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  1. Although I feel your pain, It makes a change to see the boots on the other foot. Almost everything shooting related we buy here is at an inflated price, powder, bullets, reloading tools, rifles etc. Maybe 10 years ago you could hardly give these BSA Martini's away, now though people are beginning to value them and prices are creeping up. This rifle is a Mk5 of about 1980's vintage, the last of the BSA Martini Internationals to be made - I paid £100. Up until around 25 years every town had a rifle club, often several clubs in the same town, almost all shooting standard prone target rifle with a sling and aperture sights, most shooting in local and national postal league competitions under strict NSRA rules. A great majority of these club shooter were using BSA Martini action rifles, - The earlier 12, and 12/15's were very common club rifles, more affluent clubs may have had the MK2 internationals - Many serious shooters opted for the MK 3, 4, and 5's as they became available. I would guess that the BSA Martini accounted for around 80% of all rimfire target rifles used in competition at that time, the remainder were made up a few Anschutz 54's, Finnish Lions, Russian Vostok CM-2's, the odd Unique etc. Although many of these clubs still exist but a great many have closed down, flooding the market with these old but good quality target rifles, many were scrapped and just barrels salvaged and fitted to various sporting rifles. Quite typical - Ruger precision rimfire Midway USA £300 ($390) same rifle Brownells UK £670 ($867) https://www.brownells.co.uk/RUGER-PRECISION-RIMFIRE https://www.midwayusa.com/product/1020908991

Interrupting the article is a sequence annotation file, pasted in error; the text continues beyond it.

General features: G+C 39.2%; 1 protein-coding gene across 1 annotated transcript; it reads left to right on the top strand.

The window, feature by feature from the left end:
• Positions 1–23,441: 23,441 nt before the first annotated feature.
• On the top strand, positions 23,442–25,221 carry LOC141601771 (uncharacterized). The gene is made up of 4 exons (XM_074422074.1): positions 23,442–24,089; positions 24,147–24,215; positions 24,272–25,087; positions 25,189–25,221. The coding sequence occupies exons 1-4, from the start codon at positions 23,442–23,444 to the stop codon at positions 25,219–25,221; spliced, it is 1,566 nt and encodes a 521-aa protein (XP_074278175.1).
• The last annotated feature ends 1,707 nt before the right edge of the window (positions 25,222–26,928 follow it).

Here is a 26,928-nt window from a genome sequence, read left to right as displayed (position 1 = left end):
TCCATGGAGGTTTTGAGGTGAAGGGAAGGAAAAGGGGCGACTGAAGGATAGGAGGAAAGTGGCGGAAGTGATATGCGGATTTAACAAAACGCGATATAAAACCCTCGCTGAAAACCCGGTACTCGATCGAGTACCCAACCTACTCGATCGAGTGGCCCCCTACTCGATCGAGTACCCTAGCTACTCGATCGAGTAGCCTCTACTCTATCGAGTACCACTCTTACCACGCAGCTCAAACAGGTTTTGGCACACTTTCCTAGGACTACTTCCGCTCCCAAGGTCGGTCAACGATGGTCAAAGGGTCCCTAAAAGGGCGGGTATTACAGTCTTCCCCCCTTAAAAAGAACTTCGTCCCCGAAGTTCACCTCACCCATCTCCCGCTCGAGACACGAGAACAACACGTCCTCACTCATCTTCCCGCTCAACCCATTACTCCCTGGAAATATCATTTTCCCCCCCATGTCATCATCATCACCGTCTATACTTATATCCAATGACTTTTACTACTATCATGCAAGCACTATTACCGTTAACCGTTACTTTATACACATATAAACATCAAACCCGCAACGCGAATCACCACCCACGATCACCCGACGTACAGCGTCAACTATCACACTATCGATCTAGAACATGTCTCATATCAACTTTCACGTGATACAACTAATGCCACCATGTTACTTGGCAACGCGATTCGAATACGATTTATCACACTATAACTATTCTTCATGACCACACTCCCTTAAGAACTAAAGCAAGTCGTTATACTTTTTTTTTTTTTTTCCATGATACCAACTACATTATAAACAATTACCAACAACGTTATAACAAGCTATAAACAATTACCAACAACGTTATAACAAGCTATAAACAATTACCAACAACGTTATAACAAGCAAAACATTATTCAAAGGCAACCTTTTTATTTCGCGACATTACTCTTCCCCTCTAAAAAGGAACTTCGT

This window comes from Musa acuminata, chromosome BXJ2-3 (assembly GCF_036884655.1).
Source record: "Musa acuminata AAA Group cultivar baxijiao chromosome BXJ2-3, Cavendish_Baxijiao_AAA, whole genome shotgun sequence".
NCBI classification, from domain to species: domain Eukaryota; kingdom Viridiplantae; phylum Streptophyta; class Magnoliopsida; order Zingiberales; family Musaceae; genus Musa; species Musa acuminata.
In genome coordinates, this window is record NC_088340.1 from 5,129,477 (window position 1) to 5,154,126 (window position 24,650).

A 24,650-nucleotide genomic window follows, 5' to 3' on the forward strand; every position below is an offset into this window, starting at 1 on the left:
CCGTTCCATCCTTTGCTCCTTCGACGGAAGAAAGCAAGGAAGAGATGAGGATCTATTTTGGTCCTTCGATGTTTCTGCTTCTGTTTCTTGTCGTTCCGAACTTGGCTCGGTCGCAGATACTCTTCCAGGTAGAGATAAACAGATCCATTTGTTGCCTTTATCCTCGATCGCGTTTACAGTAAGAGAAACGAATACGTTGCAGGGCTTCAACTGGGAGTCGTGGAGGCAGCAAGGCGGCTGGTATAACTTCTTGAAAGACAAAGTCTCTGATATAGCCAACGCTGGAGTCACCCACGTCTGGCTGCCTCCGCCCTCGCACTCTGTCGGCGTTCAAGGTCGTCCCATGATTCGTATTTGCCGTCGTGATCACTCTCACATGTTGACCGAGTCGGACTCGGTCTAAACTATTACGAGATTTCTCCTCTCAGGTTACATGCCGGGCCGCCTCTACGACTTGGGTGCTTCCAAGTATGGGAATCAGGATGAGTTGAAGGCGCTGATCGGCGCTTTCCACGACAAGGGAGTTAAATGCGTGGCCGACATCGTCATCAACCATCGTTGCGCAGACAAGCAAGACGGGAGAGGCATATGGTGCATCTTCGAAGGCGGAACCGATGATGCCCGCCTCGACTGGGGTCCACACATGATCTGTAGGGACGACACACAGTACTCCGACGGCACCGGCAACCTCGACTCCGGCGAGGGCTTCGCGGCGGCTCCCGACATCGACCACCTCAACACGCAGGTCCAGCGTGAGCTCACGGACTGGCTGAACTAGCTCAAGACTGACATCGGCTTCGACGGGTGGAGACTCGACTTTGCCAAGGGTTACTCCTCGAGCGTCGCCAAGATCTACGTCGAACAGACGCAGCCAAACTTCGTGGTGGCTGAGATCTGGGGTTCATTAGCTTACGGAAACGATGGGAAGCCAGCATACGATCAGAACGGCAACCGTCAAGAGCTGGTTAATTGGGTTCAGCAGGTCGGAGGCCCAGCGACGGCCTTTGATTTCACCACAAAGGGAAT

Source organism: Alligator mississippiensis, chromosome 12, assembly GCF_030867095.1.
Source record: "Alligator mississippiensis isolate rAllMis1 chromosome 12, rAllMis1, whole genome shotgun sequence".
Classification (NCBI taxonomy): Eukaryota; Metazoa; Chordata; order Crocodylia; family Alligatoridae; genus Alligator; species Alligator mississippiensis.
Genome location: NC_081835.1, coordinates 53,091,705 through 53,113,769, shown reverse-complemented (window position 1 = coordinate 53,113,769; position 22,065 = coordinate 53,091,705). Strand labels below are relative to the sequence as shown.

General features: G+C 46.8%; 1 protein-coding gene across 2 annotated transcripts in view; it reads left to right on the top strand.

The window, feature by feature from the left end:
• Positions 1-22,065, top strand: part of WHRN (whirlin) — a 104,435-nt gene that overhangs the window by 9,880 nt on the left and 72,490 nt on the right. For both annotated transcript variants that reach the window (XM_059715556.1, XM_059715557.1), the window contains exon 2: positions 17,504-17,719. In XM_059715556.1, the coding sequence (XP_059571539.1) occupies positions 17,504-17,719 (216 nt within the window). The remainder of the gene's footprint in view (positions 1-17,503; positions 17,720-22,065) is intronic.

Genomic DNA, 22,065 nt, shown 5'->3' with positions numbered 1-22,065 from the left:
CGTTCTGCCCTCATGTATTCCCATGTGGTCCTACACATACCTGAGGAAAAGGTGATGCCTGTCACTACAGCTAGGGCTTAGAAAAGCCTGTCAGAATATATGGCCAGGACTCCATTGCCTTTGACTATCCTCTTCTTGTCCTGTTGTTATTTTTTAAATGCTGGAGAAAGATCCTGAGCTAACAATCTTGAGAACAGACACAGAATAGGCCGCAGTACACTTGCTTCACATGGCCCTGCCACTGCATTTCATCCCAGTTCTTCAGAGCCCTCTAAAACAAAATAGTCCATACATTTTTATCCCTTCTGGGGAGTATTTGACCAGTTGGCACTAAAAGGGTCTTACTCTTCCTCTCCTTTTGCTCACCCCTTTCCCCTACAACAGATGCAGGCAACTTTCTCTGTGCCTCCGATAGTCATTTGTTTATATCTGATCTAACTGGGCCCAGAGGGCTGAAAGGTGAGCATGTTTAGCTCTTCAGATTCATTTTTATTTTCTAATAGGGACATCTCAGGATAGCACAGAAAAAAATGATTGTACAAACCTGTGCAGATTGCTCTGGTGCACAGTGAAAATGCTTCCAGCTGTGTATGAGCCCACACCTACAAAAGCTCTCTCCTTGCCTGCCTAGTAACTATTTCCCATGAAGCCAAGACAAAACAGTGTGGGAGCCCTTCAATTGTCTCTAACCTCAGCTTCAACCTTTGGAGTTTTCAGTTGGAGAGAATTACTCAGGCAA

2. I does if it's sec 1 firearm barrel.